It’s been a heavy few blogs, so here is a treat for you at home in the UK on what I’m assuming is a dismal February day: I went to a beach and it was excellent. Well if we’re going to get into it, I went to a few beaches. There were multiples of excellence. Come read and pretend you were there too!
Not a cute name on the Sims (I think it was named after Norodom Sihanouk, the late king), Sihanoukville is a town on the south coast of Cambodia. I haven’t frequented a Spanish beach resort for about a decade, but I have a feeling local developers are using the Costa del Sol as a template – there is a lot of development and a lot of nationally ambiguous tourist junk, so visit soon if you want to actually feel like you’re in South East Asia and not just a really far away Malaga.
After a night at a hostel at one end of town, in which some drunk Russians came into our dorm at 3am and started an argument with an English guy, we headed along the coast to Otres beach. It’s quieter than the main beach, Serendipity, although our hostel had a beach bar that played what can only be described as ‘the result of someone punishing their electronic music app’ so I probably would have spontaneously combusted if we’d stayed anywhere busier. We were in a 14 bed dorm, which I was apprehensive about until it turned out that the dorm took up the entire floor of the hostel and didn’t have any windows. Not as in, they’d forgotten to put any in (not that it would surprise me) but that the first floor had a veranda running along the edge with a sloping roof, so although there were bathrooms and private rooms attached, the dorm was technically open air. The bunks actually felt quite private, because they were all covered in their own mosquito nets.
On our first evening a storm threw the power out for half an hour, and on the second the generators stopped working for an hour of their own accord. Or possibly the hostel had their electricity cut off. Staff had their own theories. The wifi was shite, which was probably a blessing in disguise; I woke up at 3am on Saturday morning and couldn’t work out why I felt ill, then remembered that a certain thatch haired psychopath was being sworn into government around about that very time… the next day everyone at breakfast was watching the Al Jazeera coverage with identical expressions of exhausted disgust (and it takes a lot to unite a group of half asleep backpackers from eight separate countries who spent the previous night resenting one another for making too much noise).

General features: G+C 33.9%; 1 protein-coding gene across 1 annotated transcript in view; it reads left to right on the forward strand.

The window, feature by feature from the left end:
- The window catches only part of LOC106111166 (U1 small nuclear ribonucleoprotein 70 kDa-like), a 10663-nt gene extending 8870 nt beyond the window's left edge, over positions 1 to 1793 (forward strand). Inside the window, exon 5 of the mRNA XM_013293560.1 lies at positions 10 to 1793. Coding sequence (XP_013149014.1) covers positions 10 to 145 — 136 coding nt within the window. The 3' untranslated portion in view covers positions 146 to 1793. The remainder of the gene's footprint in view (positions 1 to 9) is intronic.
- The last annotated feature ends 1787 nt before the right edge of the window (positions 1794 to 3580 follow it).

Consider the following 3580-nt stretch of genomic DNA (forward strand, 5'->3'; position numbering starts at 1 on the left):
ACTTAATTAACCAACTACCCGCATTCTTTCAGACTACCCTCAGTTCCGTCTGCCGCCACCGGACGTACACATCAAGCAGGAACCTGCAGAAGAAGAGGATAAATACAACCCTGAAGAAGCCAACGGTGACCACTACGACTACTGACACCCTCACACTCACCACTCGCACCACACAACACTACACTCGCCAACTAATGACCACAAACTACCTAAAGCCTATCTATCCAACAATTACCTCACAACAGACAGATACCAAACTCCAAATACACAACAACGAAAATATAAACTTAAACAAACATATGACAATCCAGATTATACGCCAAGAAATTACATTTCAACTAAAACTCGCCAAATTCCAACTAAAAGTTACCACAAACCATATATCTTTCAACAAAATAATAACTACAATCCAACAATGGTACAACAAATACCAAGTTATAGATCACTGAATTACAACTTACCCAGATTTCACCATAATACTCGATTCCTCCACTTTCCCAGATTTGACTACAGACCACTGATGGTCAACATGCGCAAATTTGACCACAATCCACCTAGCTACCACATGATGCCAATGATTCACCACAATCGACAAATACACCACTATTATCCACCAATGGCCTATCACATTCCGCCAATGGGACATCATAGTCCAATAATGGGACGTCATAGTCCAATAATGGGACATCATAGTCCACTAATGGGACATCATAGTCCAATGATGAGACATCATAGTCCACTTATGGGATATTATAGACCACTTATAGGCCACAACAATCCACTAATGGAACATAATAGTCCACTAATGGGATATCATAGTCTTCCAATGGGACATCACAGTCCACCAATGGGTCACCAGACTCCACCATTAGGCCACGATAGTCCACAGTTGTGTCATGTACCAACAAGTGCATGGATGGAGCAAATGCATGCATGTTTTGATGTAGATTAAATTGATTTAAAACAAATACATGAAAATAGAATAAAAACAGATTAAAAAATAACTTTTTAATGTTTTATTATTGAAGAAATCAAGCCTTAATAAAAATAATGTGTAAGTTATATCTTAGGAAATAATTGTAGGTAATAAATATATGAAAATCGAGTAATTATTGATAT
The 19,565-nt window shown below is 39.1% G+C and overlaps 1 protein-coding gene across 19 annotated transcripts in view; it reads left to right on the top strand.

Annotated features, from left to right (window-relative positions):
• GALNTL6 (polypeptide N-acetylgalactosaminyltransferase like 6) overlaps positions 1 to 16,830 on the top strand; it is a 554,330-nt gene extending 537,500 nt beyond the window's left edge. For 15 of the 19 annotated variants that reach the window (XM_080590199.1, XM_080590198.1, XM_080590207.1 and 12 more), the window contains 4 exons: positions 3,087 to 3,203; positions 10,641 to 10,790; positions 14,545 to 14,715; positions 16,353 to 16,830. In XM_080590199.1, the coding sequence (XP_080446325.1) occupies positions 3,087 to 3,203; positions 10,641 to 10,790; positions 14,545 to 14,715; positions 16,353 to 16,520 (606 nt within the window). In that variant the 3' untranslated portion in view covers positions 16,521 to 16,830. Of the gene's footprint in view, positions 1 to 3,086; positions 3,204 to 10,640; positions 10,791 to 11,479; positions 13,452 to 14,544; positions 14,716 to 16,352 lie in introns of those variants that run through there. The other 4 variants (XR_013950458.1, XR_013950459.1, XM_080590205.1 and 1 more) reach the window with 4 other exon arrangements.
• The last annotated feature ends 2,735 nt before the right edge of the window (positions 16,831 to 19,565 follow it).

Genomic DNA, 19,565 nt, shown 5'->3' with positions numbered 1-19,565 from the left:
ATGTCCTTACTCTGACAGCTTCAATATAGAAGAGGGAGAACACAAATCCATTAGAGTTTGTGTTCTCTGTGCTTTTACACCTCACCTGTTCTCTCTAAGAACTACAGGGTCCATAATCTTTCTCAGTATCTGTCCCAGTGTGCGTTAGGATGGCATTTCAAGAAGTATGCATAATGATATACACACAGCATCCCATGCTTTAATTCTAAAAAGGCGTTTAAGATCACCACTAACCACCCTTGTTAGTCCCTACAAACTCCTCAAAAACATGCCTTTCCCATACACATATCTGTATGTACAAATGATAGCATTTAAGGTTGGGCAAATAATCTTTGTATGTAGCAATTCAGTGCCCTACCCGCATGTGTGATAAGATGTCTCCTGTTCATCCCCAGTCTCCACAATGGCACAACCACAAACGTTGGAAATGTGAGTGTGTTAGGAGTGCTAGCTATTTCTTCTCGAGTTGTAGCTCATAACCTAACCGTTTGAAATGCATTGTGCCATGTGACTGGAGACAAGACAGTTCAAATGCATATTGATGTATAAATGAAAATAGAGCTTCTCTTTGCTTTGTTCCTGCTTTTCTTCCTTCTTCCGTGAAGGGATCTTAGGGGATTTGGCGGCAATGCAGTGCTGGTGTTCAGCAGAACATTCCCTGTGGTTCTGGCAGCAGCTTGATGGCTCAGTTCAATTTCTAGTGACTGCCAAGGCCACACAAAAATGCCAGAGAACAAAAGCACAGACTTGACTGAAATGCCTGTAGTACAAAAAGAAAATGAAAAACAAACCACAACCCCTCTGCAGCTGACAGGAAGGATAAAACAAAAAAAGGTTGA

Koh Rong Island
There are a lot of islands off Cambodia’s coast and a lot of travelers hop across; we picked Koh Rong, the largest, because we knew there was space at a hostel we could afford (money and hostel availability dictate most of our movements). There was a lot of wind on the day we traveled, and we were told that we’d change ferries part way through. I was trying to work out the logistics of moving our stuff from the boat then onto the quay and back again when it transpired that the ferries had pulled parallel to one another we were literally going to step from one onto the other. Bags were passed over by crew, and I’m pretty sure something fell off one into the depths of the Gulf of Thailand.
I did not know before we booked that Koh Rong is ‘the party island’, but I also did not know how isolated our particular hostel was. We had to wait for their supply boat to pick us up from the main beach, and because the wind was so strong we ended up being dropped off a beach early and trekking through a bit of jungle until we reached ours. I was wearing flip flops; one of the bar staff, who had stayed on the main beach the night before, had no shoes at all. Apparently you just have to keep your eyes open for snakes… my glasses were covered in sea spray from three or four hours of waves the size of cars, so I fully expected imminent death and my relief at making it to civilisation was halted only when I realised the toilet/shower block was made from concrete, contained no soap or flushing mechanisms and was home to several of the island’s insects. It was also along a sandy pathway littered with tree roots, plants and leaf litter, and lit by approximately one light.
As was the path to our tent.
Other than that, though, we spent three days in paradise. The enforced relaxation (no wifi, main beach about 3 kilometers away) sent me a bit bananas, but these days a digital detox is probably something we should all do at least three times a week, so I relearnt the art of the siesta and made friends with a questionable Jack Reacher novel whose final pages had been lost. Was the kidnapping genuine? Did Reacher sleep with the grieving sister? What happened to the original assassin? I’ll never know (although I can guess, and I don’t know which is more entertaining). I also tripped on a tree root on the beach and bruised my foot, then got a rash sitting on a hammock but neither of those things are as fun as another beach photo, so:
(The rash went after I got moisteriser from a pharmacy in Ho Chi Minh; the foot still aches sometimes but I’m carrying my belongings around on my back and averaging a museum a week so there’s not much I can do about it… thank god for four hour bus journeys?)
Unless I write something else about the thatch haired psychopath, the next post will be about Vietnam. Spoiler alert: I’ve already visited a beach.